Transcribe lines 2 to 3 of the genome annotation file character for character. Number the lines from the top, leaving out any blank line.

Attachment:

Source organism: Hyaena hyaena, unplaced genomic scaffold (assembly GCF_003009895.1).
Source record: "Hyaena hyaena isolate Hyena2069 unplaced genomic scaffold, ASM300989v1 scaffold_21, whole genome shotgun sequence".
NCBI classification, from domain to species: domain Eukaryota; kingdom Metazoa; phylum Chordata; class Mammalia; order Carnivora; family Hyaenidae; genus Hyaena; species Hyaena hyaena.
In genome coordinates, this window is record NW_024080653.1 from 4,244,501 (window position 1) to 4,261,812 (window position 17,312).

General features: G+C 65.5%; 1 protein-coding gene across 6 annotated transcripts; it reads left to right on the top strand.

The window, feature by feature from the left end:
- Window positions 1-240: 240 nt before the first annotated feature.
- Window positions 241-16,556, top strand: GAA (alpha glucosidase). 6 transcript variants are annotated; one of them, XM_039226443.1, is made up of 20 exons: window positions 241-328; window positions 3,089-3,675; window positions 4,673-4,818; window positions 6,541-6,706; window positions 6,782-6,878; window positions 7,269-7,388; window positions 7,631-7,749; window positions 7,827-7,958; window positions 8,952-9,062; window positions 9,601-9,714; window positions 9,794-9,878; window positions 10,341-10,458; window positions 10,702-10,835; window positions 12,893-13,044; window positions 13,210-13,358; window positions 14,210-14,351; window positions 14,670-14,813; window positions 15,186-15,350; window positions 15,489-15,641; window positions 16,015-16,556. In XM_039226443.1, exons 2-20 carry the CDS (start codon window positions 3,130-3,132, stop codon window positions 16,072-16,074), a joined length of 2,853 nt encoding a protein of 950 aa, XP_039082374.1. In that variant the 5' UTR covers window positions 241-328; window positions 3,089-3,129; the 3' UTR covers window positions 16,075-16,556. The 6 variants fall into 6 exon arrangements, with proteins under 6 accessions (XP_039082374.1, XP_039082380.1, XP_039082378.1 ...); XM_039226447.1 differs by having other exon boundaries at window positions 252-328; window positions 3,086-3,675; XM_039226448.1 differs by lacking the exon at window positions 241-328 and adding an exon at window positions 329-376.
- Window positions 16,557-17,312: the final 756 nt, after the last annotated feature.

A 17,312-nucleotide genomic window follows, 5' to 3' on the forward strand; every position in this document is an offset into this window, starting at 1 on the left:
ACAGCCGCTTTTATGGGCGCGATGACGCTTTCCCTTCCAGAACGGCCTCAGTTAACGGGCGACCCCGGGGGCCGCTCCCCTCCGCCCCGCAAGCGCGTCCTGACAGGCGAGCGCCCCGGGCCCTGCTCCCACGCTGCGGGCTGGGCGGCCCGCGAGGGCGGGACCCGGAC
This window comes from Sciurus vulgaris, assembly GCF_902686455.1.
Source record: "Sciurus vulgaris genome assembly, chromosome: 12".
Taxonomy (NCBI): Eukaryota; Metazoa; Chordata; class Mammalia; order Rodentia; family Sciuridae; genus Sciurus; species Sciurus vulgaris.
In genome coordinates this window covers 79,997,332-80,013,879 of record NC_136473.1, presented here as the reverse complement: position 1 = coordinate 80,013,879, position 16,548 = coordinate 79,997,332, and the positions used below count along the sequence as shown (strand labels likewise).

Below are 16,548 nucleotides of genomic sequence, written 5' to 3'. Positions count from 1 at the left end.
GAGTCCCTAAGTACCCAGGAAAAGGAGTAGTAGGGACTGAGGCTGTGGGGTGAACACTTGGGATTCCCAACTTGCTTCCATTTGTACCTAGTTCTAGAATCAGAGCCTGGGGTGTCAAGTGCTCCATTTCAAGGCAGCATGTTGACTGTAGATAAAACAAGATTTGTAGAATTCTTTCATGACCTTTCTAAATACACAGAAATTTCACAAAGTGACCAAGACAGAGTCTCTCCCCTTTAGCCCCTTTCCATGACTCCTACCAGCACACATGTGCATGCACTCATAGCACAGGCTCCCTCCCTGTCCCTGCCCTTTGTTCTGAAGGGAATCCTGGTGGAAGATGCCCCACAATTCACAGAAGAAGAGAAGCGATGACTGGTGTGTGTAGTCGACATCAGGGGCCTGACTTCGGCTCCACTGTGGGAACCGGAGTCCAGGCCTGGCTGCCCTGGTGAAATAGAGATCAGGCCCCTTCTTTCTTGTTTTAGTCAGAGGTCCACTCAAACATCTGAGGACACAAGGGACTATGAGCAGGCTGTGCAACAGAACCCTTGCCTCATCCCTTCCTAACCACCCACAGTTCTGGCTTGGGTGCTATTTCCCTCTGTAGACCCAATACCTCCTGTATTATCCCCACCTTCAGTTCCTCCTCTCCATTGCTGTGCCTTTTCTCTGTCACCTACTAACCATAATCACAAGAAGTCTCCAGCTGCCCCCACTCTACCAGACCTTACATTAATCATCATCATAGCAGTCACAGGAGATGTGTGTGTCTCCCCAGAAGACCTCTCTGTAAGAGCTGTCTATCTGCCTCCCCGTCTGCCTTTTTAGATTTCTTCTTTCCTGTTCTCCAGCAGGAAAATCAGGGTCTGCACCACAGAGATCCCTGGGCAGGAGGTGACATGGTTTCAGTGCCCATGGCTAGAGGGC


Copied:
Source record: "Hyaena hyaena isolate Hyena2069 unplaced genomic scaffold, ASM300989v1 scaffold_21, whole genome shotgun sequence".
NCBI classification, from domain to species: domain Eukaryota; kingdom Metazoa; phylum Chordata; class Mammalia; order Carnivora; family Hyaenidae; genus Hyaena; species Hyaena hyaena.